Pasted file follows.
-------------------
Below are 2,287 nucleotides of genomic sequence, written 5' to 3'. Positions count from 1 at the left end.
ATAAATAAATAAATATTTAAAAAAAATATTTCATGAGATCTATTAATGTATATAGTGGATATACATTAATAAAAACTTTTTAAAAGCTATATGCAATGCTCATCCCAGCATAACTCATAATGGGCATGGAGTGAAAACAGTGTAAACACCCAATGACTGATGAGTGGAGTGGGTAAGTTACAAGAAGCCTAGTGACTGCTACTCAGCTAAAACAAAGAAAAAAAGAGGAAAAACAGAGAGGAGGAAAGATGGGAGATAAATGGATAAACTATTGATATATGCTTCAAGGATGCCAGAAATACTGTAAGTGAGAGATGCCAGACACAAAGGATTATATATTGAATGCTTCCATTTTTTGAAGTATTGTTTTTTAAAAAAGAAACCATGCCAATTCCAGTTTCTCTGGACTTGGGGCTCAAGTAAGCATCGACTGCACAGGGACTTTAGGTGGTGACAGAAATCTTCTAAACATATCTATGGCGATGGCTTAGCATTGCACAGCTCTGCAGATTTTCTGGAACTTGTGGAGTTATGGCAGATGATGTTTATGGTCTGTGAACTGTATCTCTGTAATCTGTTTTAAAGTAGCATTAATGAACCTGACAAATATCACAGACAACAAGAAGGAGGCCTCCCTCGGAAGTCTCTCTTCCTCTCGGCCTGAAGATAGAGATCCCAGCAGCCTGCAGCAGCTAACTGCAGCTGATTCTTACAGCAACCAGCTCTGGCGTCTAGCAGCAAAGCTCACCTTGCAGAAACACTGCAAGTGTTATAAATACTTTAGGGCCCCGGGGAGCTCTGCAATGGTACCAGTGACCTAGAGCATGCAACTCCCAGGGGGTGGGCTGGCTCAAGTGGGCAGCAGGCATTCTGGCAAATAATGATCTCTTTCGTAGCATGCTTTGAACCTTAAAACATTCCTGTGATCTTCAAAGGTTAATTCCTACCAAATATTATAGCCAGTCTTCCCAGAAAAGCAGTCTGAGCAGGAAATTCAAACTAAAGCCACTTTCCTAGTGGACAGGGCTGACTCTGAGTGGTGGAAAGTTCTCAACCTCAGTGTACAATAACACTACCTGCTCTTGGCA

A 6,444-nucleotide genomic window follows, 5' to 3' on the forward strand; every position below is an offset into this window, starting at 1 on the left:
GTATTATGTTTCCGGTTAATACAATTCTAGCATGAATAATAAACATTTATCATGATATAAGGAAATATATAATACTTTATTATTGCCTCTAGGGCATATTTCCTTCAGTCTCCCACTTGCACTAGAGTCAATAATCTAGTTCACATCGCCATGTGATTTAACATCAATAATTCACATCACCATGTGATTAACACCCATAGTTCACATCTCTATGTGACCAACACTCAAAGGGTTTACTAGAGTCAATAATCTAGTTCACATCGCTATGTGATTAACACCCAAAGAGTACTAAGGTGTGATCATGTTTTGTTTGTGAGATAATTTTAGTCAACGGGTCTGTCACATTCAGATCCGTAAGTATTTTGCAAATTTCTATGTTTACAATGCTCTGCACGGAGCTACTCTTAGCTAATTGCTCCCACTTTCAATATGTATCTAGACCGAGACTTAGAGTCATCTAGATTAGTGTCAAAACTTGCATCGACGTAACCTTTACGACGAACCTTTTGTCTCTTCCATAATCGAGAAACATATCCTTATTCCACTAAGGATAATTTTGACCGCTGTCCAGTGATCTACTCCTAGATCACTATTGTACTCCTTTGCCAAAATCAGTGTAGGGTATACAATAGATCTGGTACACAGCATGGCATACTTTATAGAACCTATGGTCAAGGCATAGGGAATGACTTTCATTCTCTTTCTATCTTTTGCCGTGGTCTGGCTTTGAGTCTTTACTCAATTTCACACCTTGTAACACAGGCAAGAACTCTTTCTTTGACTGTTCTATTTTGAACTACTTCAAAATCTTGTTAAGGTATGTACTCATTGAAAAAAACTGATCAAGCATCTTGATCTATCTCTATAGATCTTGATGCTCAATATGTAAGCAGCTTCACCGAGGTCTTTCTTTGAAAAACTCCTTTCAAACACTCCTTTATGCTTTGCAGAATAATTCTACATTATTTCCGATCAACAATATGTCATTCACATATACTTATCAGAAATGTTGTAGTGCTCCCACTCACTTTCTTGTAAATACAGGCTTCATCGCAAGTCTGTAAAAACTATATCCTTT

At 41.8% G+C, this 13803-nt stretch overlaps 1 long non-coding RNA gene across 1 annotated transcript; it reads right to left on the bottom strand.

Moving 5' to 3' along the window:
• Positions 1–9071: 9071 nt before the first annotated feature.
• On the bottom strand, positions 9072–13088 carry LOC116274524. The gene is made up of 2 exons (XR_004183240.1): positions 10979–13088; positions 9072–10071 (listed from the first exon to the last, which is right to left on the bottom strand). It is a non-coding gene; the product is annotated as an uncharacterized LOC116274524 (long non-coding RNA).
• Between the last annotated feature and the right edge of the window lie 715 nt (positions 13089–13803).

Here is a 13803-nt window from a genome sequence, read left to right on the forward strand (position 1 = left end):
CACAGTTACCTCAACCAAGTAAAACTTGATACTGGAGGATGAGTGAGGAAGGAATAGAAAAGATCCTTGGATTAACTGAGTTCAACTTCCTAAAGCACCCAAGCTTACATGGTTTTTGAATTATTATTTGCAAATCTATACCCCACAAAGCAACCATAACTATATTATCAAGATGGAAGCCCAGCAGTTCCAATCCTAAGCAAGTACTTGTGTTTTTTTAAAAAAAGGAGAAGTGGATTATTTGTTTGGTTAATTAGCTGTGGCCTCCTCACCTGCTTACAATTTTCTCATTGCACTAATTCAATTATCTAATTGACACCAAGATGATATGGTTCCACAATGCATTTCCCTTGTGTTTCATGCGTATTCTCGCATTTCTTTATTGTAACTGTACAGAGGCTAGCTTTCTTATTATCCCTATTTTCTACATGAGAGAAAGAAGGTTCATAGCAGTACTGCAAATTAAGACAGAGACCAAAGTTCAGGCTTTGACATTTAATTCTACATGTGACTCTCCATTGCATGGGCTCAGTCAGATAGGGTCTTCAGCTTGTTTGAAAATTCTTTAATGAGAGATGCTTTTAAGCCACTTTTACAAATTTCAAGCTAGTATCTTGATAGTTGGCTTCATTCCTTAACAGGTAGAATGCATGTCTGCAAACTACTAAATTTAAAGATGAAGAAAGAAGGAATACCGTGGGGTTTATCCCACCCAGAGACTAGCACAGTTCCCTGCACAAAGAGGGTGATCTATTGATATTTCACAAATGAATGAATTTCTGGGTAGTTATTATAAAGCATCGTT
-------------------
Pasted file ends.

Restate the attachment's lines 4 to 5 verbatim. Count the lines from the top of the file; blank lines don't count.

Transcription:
GTATTATGTTTCCGGTTAATACAATTCTAGCATGAATAATAAACATTTATCATGATATAAGGAAATATATAATACTTTATTATTGCCTCTAGGGCATATTTCCTTCAGTCTCCCACTTGCACTAGAGTCAATAATCTAGTTCACATCGCCATGTGATTTAACATCAATAATTCACATCACCATGTGATTAACACCCATAGTTCACATCTCTATGTGACCAACACTCAAAGGGTTTACTAGAGTCAATAATCTAGTTCACATCGCTATGTGATTAACACCCAAAGAGTACTAAGGTGTGATCATGTTTTGTTTGTGAGATAATTTTAGTCAACGGGTCTGTCACATTCAGATCCGTAAGTATTTTGCAAATTTCTATGTTTACAATGCTCTGCACGGAGCTACTCTTAGCTAATTGCTCCCACTTTCAATATGTATCTAGACCGAGACTTAGAGTCATCTAGATTAGTGTCAAAACTTGCATCGACGTAACCTTTACGACGAACCTTTTGTCTCTTCCATAATCGAGAAACATATCCTTATTCCACTAAGGATAATTTTGACCGCTGTCCAGTGATCTACTCCTAGATCACTATTGTACTCCTTTGCCAAAATCAGTGTAGGGTATACAATAGATCTGGTACACAGCATGGCATACTTTATAGAACCTATGGTCAAGGCATAGGGAATGACTTTCATTCTCTTTCTATCTTTTGCCGTGGTCTGGCTTTGAGTCTTTACTCAATTTCACACCTTGTAACACAGGCAAGAACTCTTTCTTTGACTGTTCTATTTTGAACTACTTCAAAATCTTGTTAAGGTATGTACTCATTGAAAAAAACTGATCAAGCATCTTGATCTATCTCTATAGATCTTGATGCTCAATATGTAAGCAGCTTCACCGAGGTCTTTCTTTGAAAAACTCCTTTCAAACACTCCTTTATGCTTTGCAGAATAATTCTACATTATTTCCGATCAACAATATGTCATTCACATATACTTATCAGAAATGTTGTAGTGCTCCCACTCACTTTCTTGTAAATACAGGCTTCATCGCAAGTCTGTAAAAACTATATCCTTT

At 41.8% G+C, this 13803-nt stretch overlaps 1 long non-coding RNA gene across 1 annotated transcript; it reads right to left on the bottom strand.